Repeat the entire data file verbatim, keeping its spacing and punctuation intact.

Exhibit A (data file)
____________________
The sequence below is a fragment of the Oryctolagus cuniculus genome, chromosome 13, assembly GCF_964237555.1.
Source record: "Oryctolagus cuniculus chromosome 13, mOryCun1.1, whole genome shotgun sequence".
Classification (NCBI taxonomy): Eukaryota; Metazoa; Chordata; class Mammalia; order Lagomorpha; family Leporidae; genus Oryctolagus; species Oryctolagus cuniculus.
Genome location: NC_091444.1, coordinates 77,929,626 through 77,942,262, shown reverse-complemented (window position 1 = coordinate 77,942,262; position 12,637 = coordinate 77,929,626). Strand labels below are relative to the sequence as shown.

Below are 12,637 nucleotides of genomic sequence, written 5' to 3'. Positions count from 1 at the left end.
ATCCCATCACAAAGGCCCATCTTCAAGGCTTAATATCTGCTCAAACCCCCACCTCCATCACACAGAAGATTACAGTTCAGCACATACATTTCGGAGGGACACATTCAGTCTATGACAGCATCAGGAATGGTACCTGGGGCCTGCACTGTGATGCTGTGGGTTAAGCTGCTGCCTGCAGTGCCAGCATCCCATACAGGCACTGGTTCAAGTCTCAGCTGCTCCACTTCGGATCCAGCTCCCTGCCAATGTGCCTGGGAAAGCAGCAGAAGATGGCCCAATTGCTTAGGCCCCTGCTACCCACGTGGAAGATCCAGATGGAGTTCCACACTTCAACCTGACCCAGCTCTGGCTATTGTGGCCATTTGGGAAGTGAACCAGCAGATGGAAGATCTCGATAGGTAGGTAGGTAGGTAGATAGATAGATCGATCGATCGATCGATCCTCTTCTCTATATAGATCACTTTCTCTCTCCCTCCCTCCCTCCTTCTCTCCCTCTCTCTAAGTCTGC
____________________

The sequence below is a fragment of the Oryctolagus cuniculus genome, chromosome 13, assembly GCF_964237555.1.
Source record: "Oryctolagus cuniculus chromosome 13, mOryCun1.1, whole genome shotgun sequence".
Classification (NCBI taxonomy): Eukaryota; Metazoa; Chordata; class Mammalia; order Lagomorpha; family Leporidae; genus Oryctolagus; species Oryctolagus cuniculus.
Genome location: NC_091444.1, coordinates 77,929,626 through 77,942,262, shown reverse-complemented (window position 1 = coordinate 77,942,262; position 12,637 = coordinate 77,929,626). Strand labels below are relative to the sequence as shown.

Below are 12,637 nucleotides of genomic sequence, written 5' to 3'. Positions count from 1 at the left end.
ATCCCATCACAAAGGCCCATCTTCAAGGCTTAATATCTGCTCAAACCCCCACCTCCATCACACAGAAGATTACAGTTCAGCACATACATTTCGGAGGGACACATTCAGTCTATGACAGCATCAGGAATGGTACCTGGGGCCTGCACTGTGATGCTGTGGGTTAAGCTGCTGCCTGCAGTGCCAGCATCCCATACAGGCACTGGTTCAAGTCTCAGCTGCTCCACTTCGGATCCAGCTCCCTGCCAATGTGCCTGGGAAAGCAGCAGAAGATGGCCCAATTGCTTAGGCCCCTGCTACCCACGTGGAAGATCCAGATGGAGTTCCACACTTCAACCTGACCCAGCTCTGGCTATTGTGGCCATTTGGGAAGTGAACCAGCAGATGGAAGATCTCGATAGGTAGGTAGGTAGGTAGATAGATAGATCGATCGATCGATCGATCCTCTTCTCTATATAGATCACTTTCTCTCTCCCTCCCTCCCTCCTTCTCTCCCTCTCTCTAAGTCTGC